Karolina and Nico discuss Xavin in Runaways.

Hulking (Teddy) and Wiccan (Billy) in Young Avengers have a less complex relationship but have been in an openly gay teenage relationship pretty much from the start, with Billy coming out to his parents in issue #7 (their reaction is overwhelmingly positive). Billy and Teddy’s relationship is probably the most well rounded example of a gay romance in comic story lines, they show a genuine care for each other that is written into the flow of the narrative rather than being tacked on or sidelined and they are naturalistic and devoid of stereotyping. It even has the levity to bring up that Wiccan should change his name from his previous Asgardian mantle when news of his homosexuality breaks – the implication being that ‘ass guardian’ would be the too easy insult to follow, showing that the series is not without it’s sense of humour and awareness.

Archie Comics introduced it’s first openly gay character in 2010 with Kevin Keller appearing in Veronica issue #202 and going on to have his own solo title this year bearing his name. Kevin Keller is a model student, ardent patriot, comes from a loving family, and is all round just too damned nice for his own good. His stories range from his past, his friends, to running for class president and being on the receiving end of some small minded homophobia. As with most Archie characters Keller is a bold, colourful, enthusiastic character and he just happens to be gay – it’s another example of sexuality just being part of a personality rather than necessarily a feature, and the comic also hammers home the idea of the importance of family, and an enthusiasm for patriotically serving your country, all strong moral stances of importance to large amounts of the American populace. Kevin Keller is somewhat saccharine and at times sickeningly cloying, but it would be disingenuous to say it’s heart isn’t in the right place.

Billy comes out to his parents in Young Avengers issue #7

Some have complained that the depiction of LGBT characters in mainstream comics has been too heteronormative, that the characters are thoroughly integrated to the extent that the focus is on being a part of a heterosexual society rather than celebrating the diversity of queer culture and on the one hand this is true. The characters and relationships depicted, particularly early on, in the Marvel and DC universes are fair and even characters but not in your face about sexuality. Let’s remember though, that comics are typically read by children so it would be a touch inappropriate for Midnighter or Apollo to openly discuss the fun they had at the bear bar the night before. With more independent comics, ones that tend to have a slightly older audience, it’s more readily available to find a comic where the sexual orientation, and LGBT culture, is more at the forefront of the story and theme – Spandex is one of many examples. The desexualisation of the homosexual relationship is not just an issue in comic books, mainstream movie’s are just as guilty of stripping away that layer of gay characters and this is something that hopefully will change – gay characters kissing, or lying post-coitally in bed are on the increase.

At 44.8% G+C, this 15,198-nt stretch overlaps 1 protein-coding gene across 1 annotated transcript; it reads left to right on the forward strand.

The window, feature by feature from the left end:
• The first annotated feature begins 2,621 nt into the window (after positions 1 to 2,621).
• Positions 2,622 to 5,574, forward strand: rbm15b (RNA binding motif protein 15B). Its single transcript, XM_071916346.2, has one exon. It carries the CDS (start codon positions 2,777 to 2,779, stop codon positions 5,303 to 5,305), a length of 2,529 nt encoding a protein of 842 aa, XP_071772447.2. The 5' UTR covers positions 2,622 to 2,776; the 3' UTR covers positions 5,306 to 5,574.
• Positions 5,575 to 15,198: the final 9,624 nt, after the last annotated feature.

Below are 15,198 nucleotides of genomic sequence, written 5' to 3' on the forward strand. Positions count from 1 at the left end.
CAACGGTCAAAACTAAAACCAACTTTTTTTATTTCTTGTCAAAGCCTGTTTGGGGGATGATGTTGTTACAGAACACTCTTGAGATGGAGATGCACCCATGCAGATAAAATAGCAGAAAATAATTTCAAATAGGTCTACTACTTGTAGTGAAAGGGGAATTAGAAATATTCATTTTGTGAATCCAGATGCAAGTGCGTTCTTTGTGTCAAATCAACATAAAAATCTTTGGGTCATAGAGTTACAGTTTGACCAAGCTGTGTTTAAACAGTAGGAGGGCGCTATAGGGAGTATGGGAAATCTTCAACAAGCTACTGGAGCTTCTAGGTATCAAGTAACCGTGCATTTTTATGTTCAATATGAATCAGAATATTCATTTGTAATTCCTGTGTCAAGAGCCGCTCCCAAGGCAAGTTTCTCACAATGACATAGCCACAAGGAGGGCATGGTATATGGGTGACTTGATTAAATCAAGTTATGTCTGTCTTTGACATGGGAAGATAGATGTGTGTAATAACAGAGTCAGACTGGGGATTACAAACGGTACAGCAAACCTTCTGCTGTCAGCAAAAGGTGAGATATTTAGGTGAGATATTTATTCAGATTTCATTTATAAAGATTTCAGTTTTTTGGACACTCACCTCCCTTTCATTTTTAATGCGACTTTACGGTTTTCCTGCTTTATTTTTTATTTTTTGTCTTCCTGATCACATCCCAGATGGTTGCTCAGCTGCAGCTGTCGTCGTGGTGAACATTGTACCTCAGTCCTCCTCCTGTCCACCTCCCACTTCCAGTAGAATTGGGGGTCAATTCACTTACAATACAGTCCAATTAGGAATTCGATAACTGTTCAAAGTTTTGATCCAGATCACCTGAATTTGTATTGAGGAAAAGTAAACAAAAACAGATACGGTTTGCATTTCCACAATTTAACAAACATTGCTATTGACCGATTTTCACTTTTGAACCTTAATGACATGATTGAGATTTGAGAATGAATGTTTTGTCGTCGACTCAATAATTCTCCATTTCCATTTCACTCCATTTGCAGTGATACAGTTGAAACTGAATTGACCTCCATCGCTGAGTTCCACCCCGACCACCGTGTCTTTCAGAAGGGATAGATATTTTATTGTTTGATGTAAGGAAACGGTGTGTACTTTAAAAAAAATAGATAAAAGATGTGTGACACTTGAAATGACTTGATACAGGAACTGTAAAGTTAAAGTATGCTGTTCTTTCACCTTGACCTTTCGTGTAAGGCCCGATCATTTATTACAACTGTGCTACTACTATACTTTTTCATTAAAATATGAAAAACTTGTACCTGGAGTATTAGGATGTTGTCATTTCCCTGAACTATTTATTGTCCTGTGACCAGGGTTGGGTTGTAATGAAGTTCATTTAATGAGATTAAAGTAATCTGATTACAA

Richter and Shatterstar, two of the characters not covered here, share a kiss in X-Factor issue #45

The recent announcement of Northstar’s wedding and the outing of Green Lantern, Alan Scott in DC’s The New 52 universe story Earth 2, highlights that homosexual characters in comic books are not going away – even if it does seem to be more gay males than lesbian and transgendered characters. While some may be disappointed at the sometimes underwhelming depiction of sexual diversity in comic story lines it can’t be argued that they don’t have a reasonably vast and established presence – indeed there are a whole host of characters not mentioned above – and that presence for the most part receives the same treatment as any other aspect of the narrative; inclusion and equality are all anyone can ask for. Superhero and comic book story lines represent a mirror of the world, they explore similar themes and and issues that people face everyday the only difference is that they do them in an exaggerated world of fantasy, an escapist reality, and matters of sexual orientation, race, faith, politics and health all get the bulging, colourful, lycra costumed treatment. For a comic book fan there’s nothing more believable than having characters that you can identify with and respect. Comics can be fantastic tools of empowerment, they spread the message to take pride in who you are. It is your life, and you are super.